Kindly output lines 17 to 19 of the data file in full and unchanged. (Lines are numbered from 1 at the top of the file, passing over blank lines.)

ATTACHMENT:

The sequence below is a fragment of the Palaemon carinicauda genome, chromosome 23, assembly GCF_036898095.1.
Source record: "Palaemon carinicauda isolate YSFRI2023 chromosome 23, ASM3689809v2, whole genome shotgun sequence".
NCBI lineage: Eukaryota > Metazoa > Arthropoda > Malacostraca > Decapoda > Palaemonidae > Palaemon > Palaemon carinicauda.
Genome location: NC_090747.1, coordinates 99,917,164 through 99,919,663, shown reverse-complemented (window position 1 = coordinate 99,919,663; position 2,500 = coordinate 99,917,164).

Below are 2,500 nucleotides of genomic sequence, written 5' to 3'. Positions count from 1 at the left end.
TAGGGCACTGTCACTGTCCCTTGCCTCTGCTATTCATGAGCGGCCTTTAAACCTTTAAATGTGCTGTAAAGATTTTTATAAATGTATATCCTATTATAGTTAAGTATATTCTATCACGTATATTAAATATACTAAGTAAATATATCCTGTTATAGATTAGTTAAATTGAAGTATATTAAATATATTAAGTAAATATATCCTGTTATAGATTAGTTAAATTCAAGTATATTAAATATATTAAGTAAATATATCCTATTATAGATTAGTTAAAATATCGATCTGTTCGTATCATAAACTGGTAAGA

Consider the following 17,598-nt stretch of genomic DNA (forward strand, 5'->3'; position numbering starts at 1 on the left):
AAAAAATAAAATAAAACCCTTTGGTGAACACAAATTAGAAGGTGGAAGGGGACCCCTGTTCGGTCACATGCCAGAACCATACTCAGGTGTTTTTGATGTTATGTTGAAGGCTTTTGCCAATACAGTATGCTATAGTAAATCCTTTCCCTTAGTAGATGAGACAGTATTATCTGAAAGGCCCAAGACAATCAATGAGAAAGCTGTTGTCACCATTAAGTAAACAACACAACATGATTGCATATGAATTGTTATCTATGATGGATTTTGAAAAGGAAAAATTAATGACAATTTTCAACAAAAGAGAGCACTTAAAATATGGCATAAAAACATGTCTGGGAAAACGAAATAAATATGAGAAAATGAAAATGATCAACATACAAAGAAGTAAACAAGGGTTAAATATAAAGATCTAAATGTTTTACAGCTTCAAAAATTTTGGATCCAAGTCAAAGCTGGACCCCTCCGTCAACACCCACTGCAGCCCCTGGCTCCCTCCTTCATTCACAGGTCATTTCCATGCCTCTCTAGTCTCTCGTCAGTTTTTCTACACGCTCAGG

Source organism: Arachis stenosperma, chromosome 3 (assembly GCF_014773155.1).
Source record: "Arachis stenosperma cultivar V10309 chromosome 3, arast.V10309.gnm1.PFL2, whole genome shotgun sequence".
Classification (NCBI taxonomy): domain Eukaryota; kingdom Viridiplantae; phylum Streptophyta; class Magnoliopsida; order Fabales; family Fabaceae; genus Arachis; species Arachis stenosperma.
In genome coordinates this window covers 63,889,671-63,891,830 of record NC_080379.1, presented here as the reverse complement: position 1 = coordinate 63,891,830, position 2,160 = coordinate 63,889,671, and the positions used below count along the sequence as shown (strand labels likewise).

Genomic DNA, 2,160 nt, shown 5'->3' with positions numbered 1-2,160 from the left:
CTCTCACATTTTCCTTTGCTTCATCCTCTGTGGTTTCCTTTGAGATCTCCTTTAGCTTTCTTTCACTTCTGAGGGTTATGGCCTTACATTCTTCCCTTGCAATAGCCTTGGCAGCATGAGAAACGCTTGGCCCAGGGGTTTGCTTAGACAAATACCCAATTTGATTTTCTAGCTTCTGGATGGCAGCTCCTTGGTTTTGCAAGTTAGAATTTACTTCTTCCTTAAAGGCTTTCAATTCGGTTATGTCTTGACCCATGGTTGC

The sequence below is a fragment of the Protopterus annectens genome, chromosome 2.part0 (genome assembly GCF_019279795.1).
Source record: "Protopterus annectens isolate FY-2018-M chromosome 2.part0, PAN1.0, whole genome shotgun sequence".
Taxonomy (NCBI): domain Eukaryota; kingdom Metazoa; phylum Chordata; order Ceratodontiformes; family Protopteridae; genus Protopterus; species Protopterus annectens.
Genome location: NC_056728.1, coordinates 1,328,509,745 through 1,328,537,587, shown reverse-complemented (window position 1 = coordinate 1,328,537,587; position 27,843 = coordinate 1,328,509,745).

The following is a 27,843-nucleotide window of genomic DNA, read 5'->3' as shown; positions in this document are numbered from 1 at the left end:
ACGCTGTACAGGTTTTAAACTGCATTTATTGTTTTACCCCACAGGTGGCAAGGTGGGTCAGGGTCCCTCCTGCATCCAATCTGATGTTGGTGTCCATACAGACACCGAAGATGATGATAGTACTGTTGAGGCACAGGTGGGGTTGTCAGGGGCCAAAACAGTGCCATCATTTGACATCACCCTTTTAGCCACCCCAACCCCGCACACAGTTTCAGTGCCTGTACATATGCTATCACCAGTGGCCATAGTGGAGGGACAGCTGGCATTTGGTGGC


Taxonomy (NCBI): domain Eukaryota; kingdom Metazoa; phylum Chordata; order Ceratodontiformes; family Protopteridae; genus Protopterus; species Protopterus annectens.
Genome location: NC_056728.1, coordinates 1,328,509,745 through 1,328,537,587, shown reverse-complemented (window position 1 = coordinate 1,328,537,587; position 27,843 = coordinate 1,328,509,745).

The following is a 27,843-nucleotide window of genomic DNA, read 5'->3' as shown; positions in this document are numbered from 1 at the left end: